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I have problem in sending data serially using RS-232 from linux OS to uc 8051. 8051 setting:

baudrate = 9600;
comport = port1.
parity = none
stop bit = one

// my code for receiving data on 8051 uc
#include <reg51.h>

unsigned char value;
int i,j;

void ini()     
{
    TMOD=0x20;  //Timer1, mode 2, baud rate 9600 bps
    TH1=0XFD; 
    SCON=0x50;
    TR1=1;
}

void delay()
{
    for(i=0;i<=1000;i++)
    for (j=0;j<=300;j++);
}

void recieve() 
{
    unsigned char value;
    while(RI==0);
    value=SBUF;
    P1=value;
    RI=0;
}

void main()
{
    while(1)
    {
        ini();
        recieve();
    }
}

// and code which run on linux is as following
#include <stdio.h> // standard input / output functions
#include <string.h> // string function definitions
#include <unistd.h> // UNIX standard function definitions
#include <fcntl.h> // File control definitions
#include <errno.h> // Error number definitions
#include <termios.h> // POSIX terminal control definitionss
#include <time.h>   // time calls

int open_port(void)
{
    int fd; // file description for the serial port

    fd = open("/dev/ttyS0", O_RDWR | O_NOCTTY | O_NDELAY);

    if (fd == -1) // if open is unsucessful
    {
        //perror("open_port: Unable to open /dev/ttyS0 - ");
        printf("open_port: Unable to open /dev/ttyS0. \n");
    }
    else
    {
        fcntl(fd, F_SETFL, 0);
        printf("port is open.\n");
    }

    return(fd);
} //open_port

int configure_port(int fd)      // configure the port
{
    struct termios port_settings;      // structure to store the port settings in

    cfsetispeed(&port_settings, B9600);    // set baud rates
    cfsetospeed(&port_settings, B9600);

    port_settings.c_cflag &= ~PARENB;    // set no parity, stop bits, data bits
    port_settings.c_cflag &= ~CSTOPB;
    port_settings.c_cflag &= ~CSIZE;
port_settings.c_cflag |= CS8;

    tcsetattr(fd, TCSANOW, &port_settings);    // apply the settings to the port
    return(fd);

} //configure_port

int query_modem(int fd)   // query modem with an AT command
{
    char n;
    fd_set rdfs;
    struct timeval timeout;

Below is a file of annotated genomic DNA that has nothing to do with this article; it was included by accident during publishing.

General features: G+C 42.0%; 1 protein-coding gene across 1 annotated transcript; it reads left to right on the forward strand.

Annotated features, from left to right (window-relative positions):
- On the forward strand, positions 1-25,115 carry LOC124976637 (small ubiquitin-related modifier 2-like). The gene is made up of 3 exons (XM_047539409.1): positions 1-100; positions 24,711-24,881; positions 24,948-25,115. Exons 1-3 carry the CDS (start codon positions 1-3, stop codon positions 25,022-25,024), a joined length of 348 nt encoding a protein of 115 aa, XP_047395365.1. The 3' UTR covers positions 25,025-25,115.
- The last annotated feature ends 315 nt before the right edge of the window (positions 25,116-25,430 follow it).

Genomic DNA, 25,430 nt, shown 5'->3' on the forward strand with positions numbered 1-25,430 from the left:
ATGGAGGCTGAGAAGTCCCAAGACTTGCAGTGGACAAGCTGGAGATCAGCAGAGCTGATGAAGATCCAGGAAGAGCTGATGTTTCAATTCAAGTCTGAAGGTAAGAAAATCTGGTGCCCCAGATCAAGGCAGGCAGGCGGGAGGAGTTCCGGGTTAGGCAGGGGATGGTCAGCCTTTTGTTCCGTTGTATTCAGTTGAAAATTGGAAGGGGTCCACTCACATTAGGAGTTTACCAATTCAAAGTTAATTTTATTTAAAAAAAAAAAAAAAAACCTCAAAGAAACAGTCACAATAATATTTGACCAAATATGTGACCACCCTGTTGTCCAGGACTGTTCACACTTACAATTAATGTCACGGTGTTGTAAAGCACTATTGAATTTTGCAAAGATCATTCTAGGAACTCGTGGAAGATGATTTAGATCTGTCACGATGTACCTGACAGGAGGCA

// initialise the timeout structure
    timeout.tv_sec = 10; // ten second timeout
    timeout.tv_usec = 0;

    // Create byte array
    unsigned char send_bytes[] = {  0x00, 0xff};

    write(fd, send_bytes, 2);  //Send data
    printf("Wrote the bytes. \n");

    // do the select
    n = select(fd + 1, &rdfs, NULL, NULL, &timeout);

    // check if an error has occured
    if(n < 0)
    {
        perror("select failed\n");
    }
    else if (n == 0)
    {
        puts("Timeout!");
    }
    else
    {
        printf("\nBytes detected on the port!\n");
    }
    return 0;
} //query_modem

int main(void)
{ 
    int fd = open_port();
    configure_port(fd);
    query_modem(fd);
    return(0);
} // main

But I have problem .. so plz help me out and tell me in which format linux sends data through rs-232. Also receiving format of 8051 micro-controller. Need sample code in C.

share|improve this question
    
We need your code and the errors you are getting –  BlackBear Jun 20 '12 at 18:56
    
sir i have posted my code.... –  Hanuman Godara Jun 20 '12 at 19:57
    
what happens if you run this? This is a pretty specific question so you probably should include as much info as you can about what's happening in the hopes that someone has done something similar. –  user12345613 Jun 20 '12 at 20:18
    
sir i have posted my code –  Hanuman Godara Jun 20 '12 at 20:19
    
change the 8051 code to constantly transmit the 0x55 character, in 8n1 mode that is a square wave. Look at this on a scope and verify the clock rate is correct. On the host side take a paperclip and short sockets 2 and 3 and verify what you send out you get back. Once all that is done and correct you should at least have one way communications with which you can print register contents, etc and debug your way through reception of characters on the 8051. –  dwelch Jul 20 '12 at 14:10

1 Answer 1

I recomment basic fault finding

  • make sure you use correct cables (2 & 3 crossed out, no handshake lines to start with)
  • seperate the devices, i.e. connect your Linux machine to a PC running a terminal program and try to establish 2-way communication - work on the Linux / C code until you achieve
  • connect your 8051 to a PC running a terminal program ....
  • connect Linux and 8051 only if they both work against a known and proven device

If your 8051 code sample represents all code .... how would the 8051 respond to the AT .... it can only receive.

good luck

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